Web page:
Much like any 10+ year old suspension, my M Coupe’s had seen better days.  Well that’s not entirely true, considering it only had 30k miles, it’s really in pretty pristine condition.  But mileage and age don’t always take parallel paths when it comes to vehicle components, especially when it comes to seals and rubber.  Rubber hardens, dries, and gets brittle over time.  Seals also dry up, slow leaks form, gas pressures in shocks go down, so on and so forth.  Often times low mileage can be your enemy, as an idle car doesn’t have the various oils and other necessary fluids flowing to keep seals pliable.  I had already replaced the engine mounts and nearly every other piece of rubber, so now onto the hard bits.

Another good reason to upgrade the suspension bits is due to the very soft suspension setup that came standard on the M Coupe.  While I enjoy a cushy ride, this was a bit much.  The car would pitch quite a bit under throttle (aka squat.)  I wasn’t after a rock hard race setup, actually nothing close to it.  I just wanted something slightly more performance oriented.  The general consensus across the Bimmer forums is to go with TC Kline, who has a great deal of experience in dialing in BMW suspensions.  They use Koni shocks, another plus, and perhaps the best part is TC himself answers email questions.  I debated back and forth between the Single Adjustable (SA) and Dual Adjustable (DA), finally settling on the SA for the price vs. performance.  I simply didn’t need more.  I also went with relatively soft springs 350f/400r.  Still stiffer than the oem springs, but no where close to a race setup.  The setup came with height adjusters for the rear and rear shock mounts (RSM) also.

To complete the setup you can either reuse your stock shock hats, get aftermarket camber plates, or like I did; just buy new strut hats.  I opted for new OE, because it uses a rubber isolator, rather than a spherical bearing like found in a camber plate.  Remember I’m trying to maintain a stock-like level of NVH (or better.)  Buying new allowed me to keep my stock struts together, no need for a spring compressor.  The TCKline RSM are virtually identical to the Rogue RSMs, which allow you to bolt the shocks in from the wheel well, rather than removing all the interior.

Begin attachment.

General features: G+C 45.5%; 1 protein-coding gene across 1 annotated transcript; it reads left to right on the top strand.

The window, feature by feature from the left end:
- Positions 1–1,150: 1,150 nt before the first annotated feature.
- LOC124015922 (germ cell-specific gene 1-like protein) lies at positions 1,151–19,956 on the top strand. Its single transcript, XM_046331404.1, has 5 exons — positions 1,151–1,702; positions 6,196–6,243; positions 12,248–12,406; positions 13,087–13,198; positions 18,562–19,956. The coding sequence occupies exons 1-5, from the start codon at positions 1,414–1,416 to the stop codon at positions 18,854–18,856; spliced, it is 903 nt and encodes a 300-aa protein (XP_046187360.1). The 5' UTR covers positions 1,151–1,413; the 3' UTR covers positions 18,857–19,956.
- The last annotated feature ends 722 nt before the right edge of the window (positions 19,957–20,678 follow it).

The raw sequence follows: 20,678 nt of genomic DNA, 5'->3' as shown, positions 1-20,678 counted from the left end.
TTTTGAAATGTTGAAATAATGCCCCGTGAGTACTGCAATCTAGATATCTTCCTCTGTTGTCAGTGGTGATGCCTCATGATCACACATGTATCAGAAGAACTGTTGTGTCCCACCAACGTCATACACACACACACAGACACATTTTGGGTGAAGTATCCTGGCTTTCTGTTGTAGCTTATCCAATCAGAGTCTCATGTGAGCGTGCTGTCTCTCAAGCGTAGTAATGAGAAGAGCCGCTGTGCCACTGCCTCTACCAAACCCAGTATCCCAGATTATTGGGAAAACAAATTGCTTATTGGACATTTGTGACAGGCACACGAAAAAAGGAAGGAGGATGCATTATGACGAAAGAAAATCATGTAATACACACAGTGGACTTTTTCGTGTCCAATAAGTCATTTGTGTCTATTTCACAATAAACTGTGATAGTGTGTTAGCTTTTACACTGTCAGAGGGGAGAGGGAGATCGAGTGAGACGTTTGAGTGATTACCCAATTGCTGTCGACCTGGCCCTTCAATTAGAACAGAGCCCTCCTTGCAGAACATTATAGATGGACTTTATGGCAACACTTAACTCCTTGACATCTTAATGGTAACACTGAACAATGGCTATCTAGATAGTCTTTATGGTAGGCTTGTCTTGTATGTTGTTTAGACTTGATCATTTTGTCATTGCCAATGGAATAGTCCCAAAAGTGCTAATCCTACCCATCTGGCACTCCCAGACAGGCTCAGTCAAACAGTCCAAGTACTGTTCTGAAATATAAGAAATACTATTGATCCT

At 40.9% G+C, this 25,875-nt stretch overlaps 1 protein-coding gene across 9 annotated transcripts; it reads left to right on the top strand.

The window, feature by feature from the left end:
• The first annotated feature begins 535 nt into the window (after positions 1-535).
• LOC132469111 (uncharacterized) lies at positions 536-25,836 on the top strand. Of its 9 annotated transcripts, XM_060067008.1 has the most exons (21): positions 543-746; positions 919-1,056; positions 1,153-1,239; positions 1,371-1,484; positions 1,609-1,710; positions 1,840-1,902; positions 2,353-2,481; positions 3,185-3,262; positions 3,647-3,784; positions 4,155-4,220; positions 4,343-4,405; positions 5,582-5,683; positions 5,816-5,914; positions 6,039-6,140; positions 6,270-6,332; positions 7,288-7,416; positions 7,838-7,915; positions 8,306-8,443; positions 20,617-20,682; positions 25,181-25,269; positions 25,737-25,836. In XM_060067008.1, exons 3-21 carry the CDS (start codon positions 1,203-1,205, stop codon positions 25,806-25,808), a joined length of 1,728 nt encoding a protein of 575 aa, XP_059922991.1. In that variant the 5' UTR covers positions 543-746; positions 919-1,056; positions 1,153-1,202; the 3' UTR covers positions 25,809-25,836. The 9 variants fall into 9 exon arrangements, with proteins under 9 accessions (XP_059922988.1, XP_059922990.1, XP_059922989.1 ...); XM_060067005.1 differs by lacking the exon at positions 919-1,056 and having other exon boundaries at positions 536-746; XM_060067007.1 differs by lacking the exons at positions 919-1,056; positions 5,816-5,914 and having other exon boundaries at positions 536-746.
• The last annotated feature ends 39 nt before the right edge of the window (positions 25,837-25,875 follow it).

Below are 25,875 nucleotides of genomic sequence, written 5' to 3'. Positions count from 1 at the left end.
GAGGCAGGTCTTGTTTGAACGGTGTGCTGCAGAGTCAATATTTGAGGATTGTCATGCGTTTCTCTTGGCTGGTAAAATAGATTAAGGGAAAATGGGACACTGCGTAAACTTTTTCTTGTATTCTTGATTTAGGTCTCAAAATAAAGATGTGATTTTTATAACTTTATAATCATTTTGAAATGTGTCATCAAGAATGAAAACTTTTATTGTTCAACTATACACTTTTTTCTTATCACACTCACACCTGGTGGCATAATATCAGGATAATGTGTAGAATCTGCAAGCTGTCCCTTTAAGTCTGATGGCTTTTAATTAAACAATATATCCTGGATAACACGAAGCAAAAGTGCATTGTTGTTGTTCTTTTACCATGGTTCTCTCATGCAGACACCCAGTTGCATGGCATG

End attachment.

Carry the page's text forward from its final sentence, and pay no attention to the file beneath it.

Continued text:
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While I was redoing the suspension, I also replaced the OEM front control arm bushings (FCABs) with Powerflex street bushings, which I picked up from Bimmerworld.  Good luck pulling the old FCABs off the arms, I resorted to a puller.  The little bit of rust scale makes them really cling on.  I cleaned them up with some sand paper afterwards.

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Getting the old bushings out of the brackets will require a press.  Easy enough with my piece of junk Harbor Freight 16ton press.

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Old and new bushings beside each other.  The Powerflex bushings are actually two separate pieces.  An inner black insert is of much harder durometer than the purple insert.  It’s almost Delrin like in its feel.  A flat washer goes on the arm first, followed by the black insert.  I used a pipe to drive the bushing onto the arm with some light tapping from a deadblow.  Powerflex includes a small packet of lubricant, to be applied between the two bushings.  The rest of the assembly goes together by hand, simple stuff.

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Both FCABs installed.  Also note the Rogue clutch line, and the SuperSprint stepped headers.



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